Colorado Legislature

Lawmakers in both parties have unveiled a proposal to bring a presidential primary back to Colorado. It's estimated that conducting a primary will cost anywhere from $5 to $7 million. Despite the price tag, the heads of both the state Democratic and Republican parties and Gov. John Hickenlooper support it.

We asked two reporters working at the capitol on a daily basis what that means.

A Colorado commission studying American Indian representations in public schools released a report that recommends that schools not use American Indian mascots. However, if the schools do choose to do so, they should partner with a tribe to make sure it is done in a respectful way.

Right now, 30 Colorado schools use some type of American Indian mascot or imagery.

Colorado schools may soon be forced to allow students to use medical marijuana in a non-smokeable form while on school grounds. It's already allowed under state law – but no districts have created access policies, leaving many families frustrated.

To remedy this, House Bill 16-1373 [.pdf] has been proposed to require all school districts – even those without policies – to allow parents or caregivers to administer medical marijuana on school grounds. To find out more about the debate, we talked to reporters working under the gold dome.

Colorado schools may soon be forced to allow students to use medical marijuana in a non-smokeable form while on school grounds. It's already allowed under state law – but no districts have created access policies, leaving many families frustrated.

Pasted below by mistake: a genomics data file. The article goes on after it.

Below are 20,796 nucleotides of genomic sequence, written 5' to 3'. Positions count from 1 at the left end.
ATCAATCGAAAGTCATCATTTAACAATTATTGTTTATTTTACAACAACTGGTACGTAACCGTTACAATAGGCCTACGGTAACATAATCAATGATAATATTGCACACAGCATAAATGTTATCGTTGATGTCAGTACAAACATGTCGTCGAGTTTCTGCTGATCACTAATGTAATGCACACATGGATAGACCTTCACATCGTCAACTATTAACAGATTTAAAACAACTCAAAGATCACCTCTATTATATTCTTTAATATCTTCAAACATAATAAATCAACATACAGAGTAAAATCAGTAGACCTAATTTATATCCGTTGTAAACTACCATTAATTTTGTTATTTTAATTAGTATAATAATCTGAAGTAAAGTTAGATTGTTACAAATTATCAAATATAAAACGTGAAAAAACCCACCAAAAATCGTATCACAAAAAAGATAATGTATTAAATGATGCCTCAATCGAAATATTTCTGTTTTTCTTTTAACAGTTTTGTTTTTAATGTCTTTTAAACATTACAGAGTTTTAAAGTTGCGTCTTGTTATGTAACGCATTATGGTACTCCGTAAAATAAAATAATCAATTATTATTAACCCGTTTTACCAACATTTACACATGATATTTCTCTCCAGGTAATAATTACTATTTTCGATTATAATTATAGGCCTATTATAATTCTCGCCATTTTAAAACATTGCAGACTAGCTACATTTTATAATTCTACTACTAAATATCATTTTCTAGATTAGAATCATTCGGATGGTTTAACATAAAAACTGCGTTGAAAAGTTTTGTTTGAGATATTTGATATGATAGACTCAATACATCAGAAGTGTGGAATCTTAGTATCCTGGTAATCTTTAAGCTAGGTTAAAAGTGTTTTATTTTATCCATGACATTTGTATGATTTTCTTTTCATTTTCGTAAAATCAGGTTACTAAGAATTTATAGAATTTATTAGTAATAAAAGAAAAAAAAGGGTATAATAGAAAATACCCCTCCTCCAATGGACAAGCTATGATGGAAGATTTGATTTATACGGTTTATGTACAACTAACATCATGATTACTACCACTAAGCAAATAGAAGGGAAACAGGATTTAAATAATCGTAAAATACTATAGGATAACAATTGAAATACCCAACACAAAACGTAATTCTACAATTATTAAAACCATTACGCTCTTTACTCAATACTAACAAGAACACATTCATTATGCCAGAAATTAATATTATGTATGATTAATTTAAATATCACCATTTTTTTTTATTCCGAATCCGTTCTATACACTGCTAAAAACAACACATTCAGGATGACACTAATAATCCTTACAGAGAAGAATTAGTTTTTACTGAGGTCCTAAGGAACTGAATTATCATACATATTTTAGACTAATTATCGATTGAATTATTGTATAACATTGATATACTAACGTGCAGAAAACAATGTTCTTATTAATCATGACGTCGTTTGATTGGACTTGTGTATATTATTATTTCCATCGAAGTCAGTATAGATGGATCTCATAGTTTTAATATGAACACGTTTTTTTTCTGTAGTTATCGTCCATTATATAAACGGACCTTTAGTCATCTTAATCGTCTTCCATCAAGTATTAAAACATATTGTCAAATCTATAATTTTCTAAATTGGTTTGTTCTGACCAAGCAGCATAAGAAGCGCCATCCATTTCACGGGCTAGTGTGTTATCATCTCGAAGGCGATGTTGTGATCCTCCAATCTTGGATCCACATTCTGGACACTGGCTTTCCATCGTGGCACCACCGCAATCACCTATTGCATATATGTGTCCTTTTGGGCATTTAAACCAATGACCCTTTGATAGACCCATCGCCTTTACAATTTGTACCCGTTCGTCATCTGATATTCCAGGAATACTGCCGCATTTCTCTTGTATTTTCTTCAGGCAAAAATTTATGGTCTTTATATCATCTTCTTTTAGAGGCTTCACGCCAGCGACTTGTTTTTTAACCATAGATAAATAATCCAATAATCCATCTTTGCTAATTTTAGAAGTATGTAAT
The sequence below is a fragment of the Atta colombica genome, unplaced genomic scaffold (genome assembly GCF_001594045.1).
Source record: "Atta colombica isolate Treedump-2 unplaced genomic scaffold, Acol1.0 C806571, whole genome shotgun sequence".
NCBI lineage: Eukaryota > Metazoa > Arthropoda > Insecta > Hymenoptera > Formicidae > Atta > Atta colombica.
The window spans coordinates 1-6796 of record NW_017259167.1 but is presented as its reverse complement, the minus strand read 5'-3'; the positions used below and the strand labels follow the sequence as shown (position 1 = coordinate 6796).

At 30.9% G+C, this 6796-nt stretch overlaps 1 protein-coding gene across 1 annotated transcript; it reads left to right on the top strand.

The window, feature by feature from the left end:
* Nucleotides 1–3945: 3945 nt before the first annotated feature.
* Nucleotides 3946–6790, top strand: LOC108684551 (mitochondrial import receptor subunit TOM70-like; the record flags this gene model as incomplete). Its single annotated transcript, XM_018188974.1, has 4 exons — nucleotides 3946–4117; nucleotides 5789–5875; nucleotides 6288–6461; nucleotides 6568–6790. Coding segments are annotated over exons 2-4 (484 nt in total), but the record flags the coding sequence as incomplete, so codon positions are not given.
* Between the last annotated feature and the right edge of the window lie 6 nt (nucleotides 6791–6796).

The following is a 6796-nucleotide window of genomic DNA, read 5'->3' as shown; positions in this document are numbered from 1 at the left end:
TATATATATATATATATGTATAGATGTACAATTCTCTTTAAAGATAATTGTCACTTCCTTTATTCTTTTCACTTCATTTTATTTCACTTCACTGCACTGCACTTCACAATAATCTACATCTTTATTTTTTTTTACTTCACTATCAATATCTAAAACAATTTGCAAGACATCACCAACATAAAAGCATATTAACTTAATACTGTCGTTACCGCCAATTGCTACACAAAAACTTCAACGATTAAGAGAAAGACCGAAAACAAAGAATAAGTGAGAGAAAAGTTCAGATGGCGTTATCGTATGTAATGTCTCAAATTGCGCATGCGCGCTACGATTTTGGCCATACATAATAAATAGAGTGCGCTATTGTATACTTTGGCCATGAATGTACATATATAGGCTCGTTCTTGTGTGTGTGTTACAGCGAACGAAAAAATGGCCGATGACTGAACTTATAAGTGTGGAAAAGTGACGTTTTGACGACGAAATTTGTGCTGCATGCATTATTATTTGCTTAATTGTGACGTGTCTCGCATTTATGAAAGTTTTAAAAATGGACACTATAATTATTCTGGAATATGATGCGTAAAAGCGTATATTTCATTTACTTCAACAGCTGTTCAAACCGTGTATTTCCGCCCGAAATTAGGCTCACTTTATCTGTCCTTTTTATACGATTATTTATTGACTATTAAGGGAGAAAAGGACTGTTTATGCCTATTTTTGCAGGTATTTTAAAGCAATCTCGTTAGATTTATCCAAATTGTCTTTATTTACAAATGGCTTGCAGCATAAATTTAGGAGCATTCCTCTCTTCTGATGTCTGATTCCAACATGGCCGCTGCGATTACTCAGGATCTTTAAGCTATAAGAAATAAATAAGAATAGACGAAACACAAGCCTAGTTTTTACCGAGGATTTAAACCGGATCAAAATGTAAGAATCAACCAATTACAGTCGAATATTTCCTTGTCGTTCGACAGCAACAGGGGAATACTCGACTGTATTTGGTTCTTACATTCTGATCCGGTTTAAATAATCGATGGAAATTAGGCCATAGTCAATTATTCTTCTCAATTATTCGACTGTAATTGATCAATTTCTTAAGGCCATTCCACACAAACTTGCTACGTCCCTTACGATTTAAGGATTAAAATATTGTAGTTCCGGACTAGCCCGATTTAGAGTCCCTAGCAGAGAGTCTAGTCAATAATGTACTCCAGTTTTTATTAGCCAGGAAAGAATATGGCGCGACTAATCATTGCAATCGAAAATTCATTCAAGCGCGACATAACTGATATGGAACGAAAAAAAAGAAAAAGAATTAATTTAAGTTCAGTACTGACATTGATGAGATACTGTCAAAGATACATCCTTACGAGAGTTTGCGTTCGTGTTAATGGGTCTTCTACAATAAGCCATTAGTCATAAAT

A bill [.pdf] under consideration at the capitol would require all school districts – even those without policies – to allow parents or caregivers to administer medical marijuana on school grounds, typically in the nurse's office. Students would not be allowed to take the cannabis tablet or put on the patch or oil themselves.

"Let's make sure they have the medication they need, and do it in an appropriate way," said state Rep. Jonathan Singer (D-Longmont), House Bill 16-1373's sponsor.

Wyoming is sometimes called the Equality State — it had the nation's first female governor and was the first territory to give women the right to vote. But that legacy isn't visible on the floor of the state Senate. Just one of the 30 state senators is a woman.

"I am the queen of the Senate. I have my own little tiara," jokes Bernadine Craft, a Democrat who represents the mining town of Rock Springs.